You'd need: SELECT * FROM (SELECT user FROM Employees ORDER BY SALARY DESC) WHERE ROWNUM <= 10 – ypercubeᵀᴹ Jan 19 '12 at 0:33
60

I found this "solution" hidden in one of the comments. Since I was looking it up for a while, I'd like to highlight it a bit (can't yet comment or do such stuff...), so this is what I used:

SELECT * FROM (SELECT [Column] FROM [Table] ORDER BY [Date] DESC) WHERE ROWNUM = 1

This will print me the desired [Column] entry from the newest entry in the table, assuming that [Date] is always inserted via SYSDATE.

5
  • I found it will also work if you order by ROWID, as long as you never delete any records and always care about the last inserted/modified one. – vapcguy Oct 7 '16 at 21:27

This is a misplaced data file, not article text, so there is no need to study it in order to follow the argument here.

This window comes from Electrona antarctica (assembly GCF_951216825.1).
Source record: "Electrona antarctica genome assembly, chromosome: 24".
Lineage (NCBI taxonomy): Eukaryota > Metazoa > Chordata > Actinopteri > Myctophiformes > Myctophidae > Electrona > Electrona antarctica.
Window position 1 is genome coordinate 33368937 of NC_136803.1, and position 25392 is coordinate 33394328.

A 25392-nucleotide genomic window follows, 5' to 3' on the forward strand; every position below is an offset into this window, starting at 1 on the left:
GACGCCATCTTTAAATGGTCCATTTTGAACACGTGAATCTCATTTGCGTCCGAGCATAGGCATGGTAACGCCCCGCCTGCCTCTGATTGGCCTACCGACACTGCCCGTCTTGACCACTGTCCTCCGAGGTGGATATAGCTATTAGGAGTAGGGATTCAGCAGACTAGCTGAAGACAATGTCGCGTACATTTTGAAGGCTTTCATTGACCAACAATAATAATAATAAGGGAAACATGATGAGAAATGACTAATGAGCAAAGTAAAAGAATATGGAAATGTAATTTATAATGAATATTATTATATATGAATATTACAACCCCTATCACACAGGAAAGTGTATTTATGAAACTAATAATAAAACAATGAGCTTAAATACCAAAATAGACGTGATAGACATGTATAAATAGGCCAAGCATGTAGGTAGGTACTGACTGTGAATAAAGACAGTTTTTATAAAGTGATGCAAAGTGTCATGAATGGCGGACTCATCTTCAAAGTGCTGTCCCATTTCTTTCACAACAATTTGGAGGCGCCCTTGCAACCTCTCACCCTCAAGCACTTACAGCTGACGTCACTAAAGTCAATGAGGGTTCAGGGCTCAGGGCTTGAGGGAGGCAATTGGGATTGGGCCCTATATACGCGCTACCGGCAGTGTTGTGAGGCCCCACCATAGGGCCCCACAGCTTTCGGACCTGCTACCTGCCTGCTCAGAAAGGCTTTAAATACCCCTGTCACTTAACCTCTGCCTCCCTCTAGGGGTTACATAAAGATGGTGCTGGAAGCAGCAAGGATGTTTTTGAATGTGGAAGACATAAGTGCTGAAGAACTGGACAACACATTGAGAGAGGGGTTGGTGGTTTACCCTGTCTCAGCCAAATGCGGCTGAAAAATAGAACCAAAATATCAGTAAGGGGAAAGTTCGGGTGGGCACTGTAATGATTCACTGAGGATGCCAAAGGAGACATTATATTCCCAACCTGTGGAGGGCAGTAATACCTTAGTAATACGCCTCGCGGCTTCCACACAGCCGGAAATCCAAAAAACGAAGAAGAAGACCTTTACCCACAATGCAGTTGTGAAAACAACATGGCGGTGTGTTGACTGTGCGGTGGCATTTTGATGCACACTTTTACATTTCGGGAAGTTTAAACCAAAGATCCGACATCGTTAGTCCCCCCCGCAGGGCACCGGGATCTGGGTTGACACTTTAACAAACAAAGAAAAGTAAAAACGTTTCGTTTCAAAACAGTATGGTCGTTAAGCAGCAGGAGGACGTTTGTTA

• 1
    @vapcguy: Don't expect ROWID to be ordered, even if you never delete a row from the table! Even if it works for you now, it is never guaranteed to work in future versions. – D. Mika May 22 '17 at 8:10
  • @D.Mika Actually if it works now, and you never add/remove/update/delete records, there should never be any issues. The records can only be changed if you actually change them. There is this misconception that somehow ROWID is randomly modified by Oracle. It isn't. It is based on actually modifying the rows, i.e. you delete one, then insert one. The inserted one will get the old one's ROWID. There are such things as static tables that never get updated-like states in the U.S. is a good example-where if it changed, it would probably have other repercussions, anyway, when this is fine. – vapcguy May 22 '17 at 19:39
  • 1
    @vapcguy: Well, thats almost right. But there are other operations that will change the ROWID. What if you export / import the table for some reason? There are others operation, but some of them need ENABLE ROW MOVEMENT. I just want to say it's no good idea to rely on an implementation detail that may change in the future. – D. Mika May 27 '17 at 7:13